Migrants’ Rights Network: Migration statistics are difficult reading for Cameron but prove critics right

by , under Awale Olad

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The latest quarterly statistics from the independent Office of National Statistics found net migration soaring to 212,000 by the year ending September 2013. The Home Office’s response was that it was cracking down on the abuse of ‘freedom of movement’. 

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The figures show a statistically significant increase in Western European (EU15) citizens arriving in the United Kingdom for the long-term, an estimated increase of 65,000 on the previous year. The sluggish economies across Europe are driving young EU15 migrants, in particular from Spain and Italy, to find work in the UK. This has damaged significantly the Coalition’s commitment to drive immigration down to ‘tens of thousands’ by 2015, a Conservative Party red-line in the 2010 general election, which now seems to have damaged David Cameron’s credibility in his perennial battle with the United Kingdom Independence Party. The Liberal Democrats immediately distanced themselves from the net migration target. Less people are leaving the UK as well.

24,000 Romanians and Bulgarians came to the UK, a three-fold increase on the previous year, with the majority of them working and the rest studying.

The income threshold on the family route and tough visa assessments for relatives of UK residents seems to have helped reduce net migration by 7,202. This is coupled with 25,000 Commonwealth citizens rejecting an opportunity to study in the UK, a significant drop on the previous year, although study visas were still up.

Refugees have also added to the increase in the statistics with Syrians, Eritreans and Albanians driving up asylum applications.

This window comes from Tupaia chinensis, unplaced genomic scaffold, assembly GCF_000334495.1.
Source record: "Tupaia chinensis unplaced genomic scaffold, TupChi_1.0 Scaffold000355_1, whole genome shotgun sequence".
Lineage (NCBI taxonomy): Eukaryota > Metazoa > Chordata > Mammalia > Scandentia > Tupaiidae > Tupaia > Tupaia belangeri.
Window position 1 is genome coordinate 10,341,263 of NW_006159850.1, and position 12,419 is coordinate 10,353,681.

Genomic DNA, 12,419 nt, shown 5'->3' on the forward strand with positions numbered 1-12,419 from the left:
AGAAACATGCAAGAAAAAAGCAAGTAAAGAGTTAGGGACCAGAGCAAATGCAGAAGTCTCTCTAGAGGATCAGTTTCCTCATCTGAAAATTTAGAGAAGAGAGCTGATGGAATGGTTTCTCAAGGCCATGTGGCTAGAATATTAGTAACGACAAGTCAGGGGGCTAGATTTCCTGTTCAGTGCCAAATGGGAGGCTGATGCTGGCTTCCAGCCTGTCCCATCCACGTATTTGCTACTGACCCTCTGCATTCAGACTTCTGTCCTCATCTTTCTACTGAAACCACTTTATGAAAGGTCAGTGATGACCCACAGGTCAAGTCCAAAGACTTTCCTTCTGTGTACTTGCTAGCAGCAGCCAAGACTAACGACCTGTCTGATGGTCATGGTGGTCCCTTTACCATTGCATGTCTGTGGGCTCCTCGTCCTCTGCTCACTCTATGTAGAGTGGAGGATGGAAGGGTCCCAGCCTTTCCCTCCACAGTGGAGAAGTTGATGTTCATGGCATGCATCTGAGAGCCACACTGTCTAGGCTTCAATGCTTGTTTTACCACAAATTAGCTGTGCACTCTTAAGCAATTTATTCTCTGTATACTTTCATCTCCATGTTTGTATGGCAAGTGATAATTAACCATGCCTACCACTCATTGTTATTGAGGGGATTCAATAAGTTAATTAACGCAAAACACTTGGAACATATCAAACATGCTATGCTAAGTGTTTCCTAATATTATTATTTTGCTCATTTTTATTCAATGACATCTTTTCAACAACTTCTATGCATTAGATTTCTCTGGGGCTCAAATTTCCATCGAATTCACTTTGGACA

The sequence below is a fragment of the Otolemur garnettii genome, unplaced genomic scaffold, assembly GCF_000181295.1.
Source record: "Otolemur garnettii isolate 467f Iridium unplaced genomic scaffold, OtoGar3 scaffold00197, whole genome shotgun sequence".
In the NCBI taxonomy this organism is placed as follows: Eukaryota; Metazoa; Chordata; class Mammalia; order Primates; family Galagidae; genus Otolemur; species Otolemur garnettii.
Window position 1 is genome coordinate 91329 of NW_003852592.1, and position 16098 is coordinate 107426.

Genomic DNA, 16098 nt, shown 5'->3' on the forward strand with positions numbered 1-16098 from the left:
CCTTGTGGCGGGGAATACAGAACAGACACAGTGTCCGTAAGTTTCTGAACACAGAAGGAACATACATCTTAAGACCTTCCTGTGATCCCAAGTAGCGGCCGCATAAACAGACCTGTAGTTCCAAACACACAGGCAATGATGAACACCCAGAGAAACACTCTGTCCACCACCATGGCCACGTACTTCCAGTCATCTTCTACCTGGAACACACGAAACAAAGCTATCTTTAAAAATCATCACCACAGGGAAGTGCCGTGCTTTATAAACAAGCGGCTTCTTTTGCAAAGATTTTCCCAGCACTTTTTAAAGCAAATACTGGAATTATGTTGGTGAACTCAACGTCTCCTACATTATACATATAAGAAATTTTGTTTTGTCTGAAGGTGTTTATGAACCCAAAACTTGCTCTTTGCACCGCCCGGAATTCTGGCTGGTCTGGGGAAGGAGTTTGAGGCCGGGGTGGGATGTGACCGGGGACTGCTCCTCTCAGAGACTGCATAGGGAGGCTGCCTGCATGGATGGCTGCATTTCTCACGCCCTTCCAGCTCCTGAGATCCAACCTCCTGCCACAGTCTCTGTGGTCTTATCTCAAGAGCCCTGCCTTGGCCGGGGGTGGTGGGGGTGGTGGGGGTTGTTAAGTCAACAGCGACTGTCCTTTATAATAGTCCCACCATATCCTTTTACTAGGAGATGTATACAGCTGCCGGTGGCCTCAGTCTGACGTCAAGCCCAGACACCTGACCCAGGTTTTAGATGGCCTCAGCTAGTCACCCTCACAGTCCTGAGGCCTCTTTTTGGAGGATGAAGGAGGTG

The figures are good reading for an economist who would put it down to the UK’s economic resilience attracting migrant workers from across Europe. It’s bad reading for David Cameron and Theresa May who are hell-bent on reducing net migration without hurting the economy. Nigel Farage, UKIP’s leader, has said he’d happily let the economy take a nosedive if it meant driving down immigration by pulling the UK out of the EU and introducing a moratorium on all immigration.

The fallout from the statistics and the unlikelihood of achieving the net migration target will very much give Farage a new platform to suck votes away from the Conservative Party with some knock on effects on Labour and Liberal Democrat voters. UKIP will stir up anger by claiming they are the only party able to control immigration, just the way the Conservatives backed Labour up against the wall in 2010, by promising greater measures to reduce immigration to the UK in order to bring numbers down or to a complete stop.

Economists, NGOs, and other experts have all said that the net migration target of 99,000 is impossible to achieve given the variable factors that determine why people migrate. But the Home Office’s response of ‘we’re tackling the abuse to freedom of movement’ is not aimed at a nervous public with unremitting anxieties about migration but potential Tory voters flirting with UKIP.

More often than not, public opinion about migration is multi-layered, so a message about stopping EU migrants from claiming benefits in the UK is less likely to resonate with the public when most of the economic migrants remain employed, as the statistics show. However, a debate about the labour market in general, wages, and conditions could start a series of discussions about the impact of migration, a position generally championed by the Labour Party and some Conservatives.

Read original story here.

This piece was reprinted by Migrant Tales with permission.

*Awale Olad is the Public & Parliamentary Affairs Officer at MRN, coordinating the work of the All-Party Parliamentary Group on Migration, supporting parliamentarians and policy makers on establishing a cross-party consensus on immigration policy.

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